The economy is always unpredictable because non-economic measures, such as a pandemic or the war in Ukraine, can affect the outcomes other than the economic measures (such as Fed’s interest rates); therefore, it is difficult to predict whether a recession can be avoided.

How would a recession impact individuals, small businesses or even large companies?

The recession impacts individuals in several ways such as:

  • Losing your current job
  • Having a hard time finding a new job, since the pool of unemployment is much larger (more people are out of work)
  • Having a hard time negotiating future pay raises
  • Might see their benefits or pay cuts
  • Unable to pay the bills due to job loss
  • Losing your home due to unemployment

The recession impacts small business in several ways such as:

  • Reducing supply/ sales might force them to file for bankruptcy.
  • Reducing profit
  • Reducing market/ investment funds

The recession impacts large companies in several ways such as:

  • Reducing supply/ sales might force them to file for bankruptcy.
  • Reducing profit
  • Reducing market/ investment funds
  • Reducing funds in research and development
  • Massive layoffs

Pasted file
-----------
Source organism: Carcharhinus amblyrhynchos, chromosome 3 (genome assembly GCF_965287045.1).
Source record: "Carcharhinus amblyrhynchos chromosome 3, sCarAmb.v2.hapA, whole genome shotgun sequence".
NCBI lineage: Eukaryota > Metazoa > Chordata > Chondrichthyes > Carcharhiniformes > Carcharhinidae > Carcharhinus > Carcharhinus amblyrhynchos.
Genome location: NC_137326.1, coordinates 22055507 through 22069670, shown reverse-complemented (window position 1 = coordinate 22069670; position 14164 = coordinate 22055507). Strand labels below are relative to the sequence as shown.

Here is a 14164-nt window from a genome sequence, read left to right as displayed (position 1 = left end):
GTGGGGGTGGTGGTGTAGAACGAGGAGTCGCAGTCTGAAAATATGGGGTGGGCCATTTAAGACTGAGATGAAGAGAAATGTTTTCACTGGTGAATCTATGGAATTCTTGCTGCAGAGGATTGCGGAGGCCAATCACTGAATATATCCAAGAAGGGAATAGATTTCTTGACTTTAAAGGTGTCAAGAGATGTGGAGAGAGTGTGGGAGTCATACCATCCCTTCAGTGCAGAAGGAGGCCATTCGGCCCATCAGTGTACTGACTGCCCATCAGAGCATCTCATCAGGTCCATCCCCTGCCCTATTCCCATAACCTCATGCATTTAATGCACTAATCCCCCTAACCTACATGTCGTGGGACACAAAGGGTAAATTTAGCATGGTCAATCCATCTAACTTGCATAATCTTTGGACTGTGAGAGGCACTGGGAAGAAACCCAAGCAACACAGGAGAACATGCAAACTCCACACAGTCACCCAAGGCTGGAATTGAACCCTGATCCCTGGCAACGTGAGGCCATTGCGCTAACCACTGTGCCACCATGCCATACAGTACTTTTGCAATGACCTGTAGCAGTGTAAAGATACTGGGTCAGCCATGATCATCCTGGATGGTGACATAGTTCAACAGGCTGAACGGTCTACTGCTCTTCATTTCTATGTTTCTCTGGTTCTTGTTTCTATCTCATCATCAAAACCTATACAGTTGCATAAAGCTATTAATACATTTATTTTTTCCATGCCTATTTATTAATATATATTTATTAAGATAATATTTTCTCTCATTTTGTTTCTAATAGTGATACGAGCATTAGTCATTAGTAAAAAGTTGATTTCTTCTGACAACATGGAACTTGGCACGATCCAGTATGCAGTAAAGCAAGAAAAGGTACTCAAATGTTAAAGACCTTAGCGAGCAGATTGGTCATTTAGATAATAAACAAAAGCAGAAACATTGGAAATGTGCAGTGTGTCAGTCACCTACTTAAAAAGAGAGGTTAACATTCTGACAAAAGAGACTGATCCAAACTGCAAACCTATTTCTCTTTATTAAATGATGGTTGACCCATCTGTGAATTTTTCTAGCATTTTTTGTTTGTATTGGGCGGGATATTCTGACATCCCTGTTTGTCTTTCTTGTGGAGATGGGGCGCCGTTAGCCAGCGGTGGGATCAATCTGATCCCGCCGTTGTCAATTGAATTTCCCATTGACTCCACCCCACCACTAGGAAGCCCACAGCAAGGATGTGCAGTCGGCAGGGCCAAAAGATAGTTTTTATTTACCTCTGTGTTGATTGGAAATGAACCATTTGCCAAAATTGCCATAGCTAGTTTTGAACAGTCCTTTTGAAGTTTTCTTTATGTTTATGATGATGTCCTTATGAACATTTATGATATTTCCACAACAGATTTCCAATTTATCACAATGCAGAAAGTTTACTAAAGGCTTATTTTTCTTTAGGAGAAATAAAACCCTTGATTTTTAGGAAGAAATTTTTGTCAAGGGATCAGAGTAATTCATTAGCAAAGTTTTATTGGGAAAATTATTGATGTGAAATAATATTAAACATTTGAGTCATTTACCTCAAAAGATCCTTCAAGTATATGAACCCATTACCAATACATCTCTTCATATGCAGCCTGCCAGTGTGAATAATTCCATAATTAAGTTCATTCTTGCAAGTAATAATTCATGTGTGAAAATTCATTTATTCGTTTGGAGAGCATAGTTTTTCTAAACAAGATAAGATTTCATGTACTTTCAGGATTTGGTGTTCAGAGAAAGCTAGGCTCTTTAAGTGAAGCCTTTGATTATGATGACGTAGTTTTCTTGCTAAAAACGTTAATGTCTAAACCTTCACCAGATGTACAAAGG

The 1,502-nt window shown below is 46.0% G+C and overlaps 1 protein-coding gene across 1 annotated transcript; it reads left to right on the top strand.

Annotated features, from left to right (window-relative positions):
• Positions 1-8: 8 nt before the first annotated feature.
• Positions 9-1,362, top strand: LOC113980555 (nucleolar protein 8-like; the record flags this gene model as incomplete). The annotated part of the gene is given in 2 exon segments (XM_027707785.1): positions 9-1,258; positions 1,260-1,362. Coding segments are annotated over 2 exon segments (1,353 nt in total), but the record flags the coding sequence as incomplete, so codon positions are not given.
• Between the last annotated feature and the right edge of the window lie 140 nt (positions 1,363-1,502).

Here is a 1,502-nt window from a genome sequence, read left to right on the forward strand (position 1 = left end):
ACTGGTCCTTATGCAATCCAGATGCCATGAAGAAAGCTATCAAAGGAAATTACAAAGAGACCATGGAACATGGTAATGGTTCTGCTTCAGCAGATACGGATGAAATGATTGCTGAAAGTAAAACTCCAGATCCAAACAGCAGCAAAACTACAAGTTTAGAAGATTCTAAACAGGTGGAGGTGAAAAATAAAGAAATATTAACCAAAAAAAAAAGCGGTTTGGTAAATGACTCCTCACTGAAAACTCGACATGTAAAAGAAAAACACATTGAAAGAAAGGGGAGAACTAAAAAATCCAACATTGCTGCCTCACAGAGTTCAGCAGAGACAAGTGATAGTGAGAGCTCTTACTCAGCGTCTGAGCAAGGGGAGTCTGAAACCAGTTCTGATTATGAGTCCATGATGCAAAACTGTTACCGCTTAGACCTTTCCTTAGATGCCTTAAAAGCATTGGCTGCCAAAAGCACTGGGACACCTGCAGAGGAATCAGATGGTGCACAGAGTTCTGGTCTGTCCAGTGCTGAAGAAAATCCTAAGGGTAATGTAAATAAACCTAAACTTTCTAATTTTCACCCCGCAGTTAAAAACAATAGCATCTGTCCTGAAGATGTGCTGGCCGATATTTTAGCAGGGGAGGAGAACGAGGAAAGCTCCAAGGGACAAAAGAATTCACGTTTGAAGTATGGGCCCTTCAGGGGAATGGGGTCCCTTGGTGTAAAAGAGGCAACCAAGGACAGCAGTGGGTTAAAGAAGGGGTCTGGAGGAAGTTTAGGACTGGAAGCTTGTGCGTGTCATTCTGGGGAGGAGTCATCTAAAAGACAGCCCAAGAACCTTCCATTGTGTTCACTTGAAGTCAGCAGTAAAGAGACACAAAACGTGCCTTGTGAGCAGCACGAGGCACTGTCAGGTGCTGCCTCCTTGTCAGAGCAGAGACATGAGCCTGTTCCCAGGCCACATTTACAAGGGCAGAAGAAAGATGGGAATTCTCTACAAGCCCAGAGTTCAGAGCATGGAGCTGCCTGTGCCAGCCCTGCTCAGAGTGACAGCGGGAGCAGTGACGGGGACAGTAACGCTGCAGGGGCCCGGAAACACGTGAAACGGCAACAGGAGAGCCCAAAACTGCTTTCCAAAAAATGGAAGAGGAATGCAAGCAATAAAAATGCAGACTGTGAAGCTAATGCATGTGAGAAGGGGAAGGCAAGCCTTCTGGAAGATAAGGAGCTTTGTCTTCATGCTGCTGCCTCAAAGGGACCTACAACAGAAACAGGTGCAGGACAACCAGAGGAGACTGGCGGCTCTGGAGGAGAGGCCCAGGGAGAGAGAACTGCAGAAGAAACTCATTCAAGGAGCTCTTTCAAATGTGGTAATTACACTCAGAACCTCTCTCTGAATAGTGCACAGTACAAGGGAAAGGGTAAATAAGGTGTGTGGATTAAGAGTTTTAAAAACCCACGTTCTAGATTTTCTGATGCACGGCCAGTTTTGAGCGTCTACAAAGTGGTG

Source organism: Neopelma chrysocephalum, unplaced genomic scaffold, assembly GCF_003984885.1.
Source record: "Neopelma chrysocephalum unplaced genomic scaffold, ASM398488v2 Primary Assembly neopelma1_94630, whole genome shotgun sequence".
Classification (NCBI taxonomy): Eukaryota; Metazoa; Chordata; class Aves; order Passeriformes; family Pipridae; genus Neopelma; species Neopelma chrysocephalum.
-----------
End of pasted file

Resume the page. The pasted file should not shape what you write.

• Curbing credit access
  • Declining of stock market

How does the current situation compare to recessions in recent history?

Every recession is different from one another. The current economic situation is different from the Great Recession of 2007-2009. The Great Recession was caused by the housing bubble and financial crisis. That led to a huge number of foreclosures, bank bankruptcies, and a worldwide financial crisis. During the Great Recession, the GDP fell 2.8% in 2009 and the unemployment rate briefly reached 10%. As of right now, the GDP fell 0.9% in the second quarter and a very low unemployment rate of 3.5%.

What can consumers do to prepare for or best handle the impacts of a recession?

It is hard to predict when the recession will hit, let alone prepare how to handle the impacts of it. A lot of experts suggest that you should have savings for at least 6 months; however, those savings get decimated if inflation is high. Consumers should put aside major investments, such as renovations, buying “big ticket” items, such as furniture, electronics, computers, appliances and cars.

Consumers should plan to afford groceries and pay their monthly bills. During recession, consumers should plan to cook more at home than dining out, so they can stretch their dollar further. Like everything else, there’s a silver lining, and that is that recessions do not last forever. According to Macrotrends, The Great Recession lasted for 18 months and the GDP increased from -2.6% to 5.67%.

Valbona Cela has worked in traditional and online education for more than 17 years and has taught at SNHU since 2011. She holds a Bachelor of Arts Economics from the University of Tirana, Albania and a Master of Science in natural Resources and Environmental Economics from Colorado State University. Media members interested in interviewing her should contact


  1. Bureau Of Labor Statistics (2022) – News release THE EMPLOYMENT SITUATION - JULY 2022
  2. News release (2022) Gross Domestic Product, Second Quarter 2022 (Advance Estimate)
  3. Rodeck, David (2022) - What is a Recession
  4. U.S. GDP Growth Rate 1961-2022 (2022)